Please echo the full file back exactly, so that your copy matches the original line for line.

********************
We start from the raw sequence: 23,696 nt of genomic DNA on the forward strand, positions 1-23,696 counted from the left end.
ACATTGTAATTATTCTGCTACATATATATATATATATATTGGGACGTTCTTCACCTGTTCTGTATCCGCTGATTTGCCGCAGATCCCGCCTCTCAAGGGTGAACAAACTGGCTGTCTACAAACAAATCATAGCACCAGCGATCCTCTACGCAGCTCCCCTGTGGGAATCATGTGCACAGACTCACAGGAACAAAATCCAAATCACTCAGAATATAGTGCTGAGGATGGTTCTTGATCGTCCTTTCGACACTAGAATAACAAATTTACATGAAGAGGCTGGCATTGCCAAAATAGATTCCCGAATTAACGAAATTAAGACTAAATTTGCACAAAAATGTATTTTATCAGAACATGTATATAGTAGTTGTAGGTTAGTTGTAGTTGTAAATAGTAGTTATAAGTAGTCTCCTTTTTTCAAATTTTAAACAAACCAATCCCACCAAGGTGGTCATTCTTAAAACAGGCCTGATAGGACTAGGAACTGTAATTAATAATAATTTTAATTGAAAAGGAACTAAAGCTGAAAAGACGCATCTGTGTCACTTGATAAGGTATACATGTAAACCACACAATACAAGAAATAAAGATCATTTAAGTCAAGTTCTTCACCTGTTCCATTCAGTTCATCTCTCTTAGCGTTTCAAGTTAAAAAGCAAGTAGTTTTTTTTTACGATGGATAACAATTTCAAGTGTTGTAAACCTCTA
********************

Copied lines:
We start from the raw sequence: 23,696 nt of genomic DNA on the forward strand, positions 1-23,696 counted from the left end.
ACATTGTAATTATTCTGCTACATATATATATATATATATTGGGACGTTCTTCACCTGTTCTGTATCCGCTGATTTGCCGCAGATCCCGCCTCTCAAGGGTGAACAAACTGGCTGTCTACAAACAAATCATAGCACCAGCGATCCTCTACGCAGCTCCCCTGTGGGAATCATGTGCACAGACTCACAGGAACAAAATCCAAATCACTCAGAATATAGTGCTGAGGATGGTTCTTGATCGTCCTTTCGACACTAGAATAACAAATTTACATGAAGAGGCTGGCATTGCCAAAATAGATTCCCGAATTAACGAAATTAAGACTAAATTTGCACAAAAATGTATTTTATCAGAACATGTATATAGTAGTTGTAGGTTAGTTGTAGTTGTAAATAGTAGTTATAAGTAGTCTCCTTTTTTCAAATTTTAAACAAACCAATCCCACCAAGGTGGTCATTCTTAAAACAGGCCTGATAGGACTAGGAACTGTAATTAATAATAATTTTAATTGAAAAGGAACTAAAGCTGAAAAGACGCATCTGTGTCACTTGATAAGGTATACATGTAAACCACACAATACAAGAAATAAAGATCATTTAAGTCAAGTTCTTCACCTGTTCCATTCAGTTCATCTCTCTTAGCGTTTCAAGTTAAAAAGCAAGTAGTTTTTTTTTACGATGGATAACAATTTCAAGTGTTGTAAACCTCTA